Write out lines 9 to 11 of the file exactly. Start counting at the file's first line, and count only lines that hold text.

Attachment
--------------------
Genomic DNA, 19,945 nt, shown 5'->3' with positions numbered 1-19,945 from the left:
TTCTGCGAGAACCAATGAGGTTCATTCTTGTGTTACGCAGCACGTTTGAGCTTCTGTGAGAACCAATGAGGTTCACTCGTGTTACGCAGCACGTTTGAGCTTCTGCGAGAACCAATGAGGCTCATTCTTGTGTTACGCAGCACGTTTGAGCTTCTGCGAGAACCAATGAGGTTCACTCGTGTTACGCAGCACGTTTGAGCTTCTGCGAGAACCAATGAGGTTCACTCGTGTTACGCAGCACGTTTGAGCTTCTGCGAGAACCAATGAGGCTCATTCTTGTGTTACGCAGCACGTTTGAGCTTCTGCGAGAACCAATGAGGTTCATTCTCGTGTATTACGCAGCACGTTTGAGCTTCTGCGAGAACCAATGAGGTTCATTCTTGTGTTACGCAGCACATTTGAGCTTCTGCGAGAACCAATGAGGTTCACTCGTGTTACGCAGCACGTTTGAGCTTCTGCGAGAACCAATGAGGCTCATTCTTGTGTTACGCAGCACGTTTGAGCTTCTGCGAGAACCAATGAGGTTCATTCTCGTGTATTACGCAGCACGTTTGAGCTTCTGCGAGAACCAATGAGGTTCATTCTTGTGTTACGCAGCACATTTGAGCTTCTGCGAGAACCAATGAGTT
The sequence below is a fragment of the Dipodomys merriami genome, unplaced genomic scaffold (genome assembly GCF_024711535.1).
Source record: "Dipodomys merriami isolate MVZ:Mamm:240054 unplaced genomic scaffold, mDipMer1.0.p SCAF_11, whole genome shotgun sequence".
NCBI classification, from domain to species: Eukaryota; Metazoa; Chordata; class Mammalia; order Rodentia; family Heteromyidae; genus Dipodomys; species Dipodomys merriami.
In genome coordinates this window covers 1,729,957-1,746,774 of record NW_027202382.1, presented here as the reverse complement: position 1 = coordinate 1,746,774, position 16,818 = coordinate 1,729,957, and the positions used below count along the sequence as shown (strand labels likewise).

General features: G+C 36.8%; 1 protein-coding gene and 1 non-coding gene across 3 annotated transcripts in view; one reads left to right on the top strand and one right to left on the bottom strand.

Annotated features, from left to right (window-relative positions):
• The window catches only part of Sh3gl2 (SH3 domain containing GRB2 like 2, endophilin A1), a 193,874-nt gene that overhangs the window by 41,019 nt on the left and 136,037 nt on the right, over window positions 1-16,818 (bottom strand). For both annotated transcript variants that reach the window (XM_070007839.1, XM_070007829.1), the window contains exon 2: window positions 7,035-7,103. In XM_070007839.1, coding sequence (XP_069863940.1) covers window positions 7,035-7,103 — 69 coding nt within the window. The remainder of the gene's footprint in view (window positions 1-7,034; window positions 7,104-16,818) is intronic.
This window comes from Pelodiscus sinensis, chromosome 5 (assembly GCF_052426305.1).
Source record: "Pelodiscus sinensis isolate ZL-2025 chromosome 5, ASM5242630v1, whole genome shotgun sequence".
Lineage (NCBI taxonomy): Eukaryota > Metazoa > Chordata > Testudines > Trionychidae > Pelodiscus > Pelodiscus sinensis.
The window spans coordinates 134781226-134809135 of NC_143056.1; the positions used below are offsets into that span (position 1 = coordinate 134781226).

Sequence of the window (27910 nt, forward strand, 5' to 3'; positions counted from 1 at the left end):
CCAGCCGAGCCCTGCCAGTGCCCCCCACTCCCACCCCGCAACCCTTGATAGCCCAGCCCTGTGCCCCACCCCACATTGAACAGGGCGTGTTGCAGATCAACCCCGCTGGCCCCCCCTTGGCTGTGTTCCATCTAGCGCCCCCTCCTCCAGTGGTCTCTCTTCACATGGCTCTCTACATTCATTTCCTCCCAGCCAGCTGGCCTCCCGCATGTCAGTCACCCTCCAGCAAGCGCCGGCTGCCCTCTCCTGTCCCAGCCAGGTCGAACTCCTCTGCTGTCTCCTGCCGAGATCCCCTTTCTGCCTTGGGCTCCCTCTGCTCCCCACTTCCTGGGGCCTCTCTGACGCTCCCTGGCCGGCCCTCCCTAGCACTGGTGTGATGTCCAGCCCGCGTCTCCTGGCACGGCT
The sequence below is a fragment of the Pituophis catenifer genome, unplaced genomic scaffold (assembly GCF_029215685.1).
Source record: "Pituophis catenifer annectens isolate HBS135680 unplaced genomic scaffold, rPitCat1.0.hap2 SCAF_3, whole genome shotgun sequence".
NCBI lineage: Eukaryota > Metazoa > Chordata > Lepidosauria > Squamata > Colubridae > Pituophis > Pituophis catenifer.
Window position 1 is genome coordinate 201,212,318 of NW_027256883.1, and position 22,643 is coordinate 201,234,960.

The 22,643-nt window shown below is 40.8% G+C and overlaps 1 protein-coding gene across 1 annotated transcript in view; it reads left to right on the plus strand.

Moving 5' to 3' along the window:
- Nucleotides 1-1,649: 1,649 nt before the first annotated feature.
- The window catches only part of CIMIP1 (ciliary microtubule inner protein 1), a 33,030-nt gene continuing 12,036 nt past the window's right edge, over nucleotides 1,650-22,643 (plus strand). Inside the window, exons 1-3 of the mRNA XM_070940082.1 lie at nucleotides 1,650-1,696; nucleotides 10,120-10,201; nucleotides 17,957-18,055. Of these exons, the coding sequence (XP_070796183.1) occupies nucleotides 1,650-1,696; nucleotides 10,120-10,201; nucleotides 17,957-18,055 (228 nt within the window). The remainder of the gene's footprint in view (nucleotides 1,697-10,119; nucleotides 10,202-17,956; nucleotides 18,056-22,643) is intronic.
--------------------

• The window catches only part of Sh3gl2 (SH3 domain containing GRB2 like 2, endophilin A1), a 193,874-nt gene that overhangs the window by 41,019 nt on the left and 136,037 nt on the right, over window positions 1-16,818 (bottom strand). For both annotated transcript variants that reach the window (XM_070007839.1, XM_070007829.1), the window contains exon 2: window positions 7,035-7,103. In XM_070007839.1, coding sequence (XP_069863940.1) covers window positions 7,035-7,103 — 69 coding nt within the window. The remainder of the gene's footprint in view (window positions 1-7,034; window positions 7,104-16,818) is intronic.
This window comes from Pelodiscus sinensis, chromosome 5 (assembly GCF_052426305.1).
Source record: "Pelodiscus sinensis isolate ZL-2025 chromosome 5, ASM5242630v1, whole genome shotgun sequence".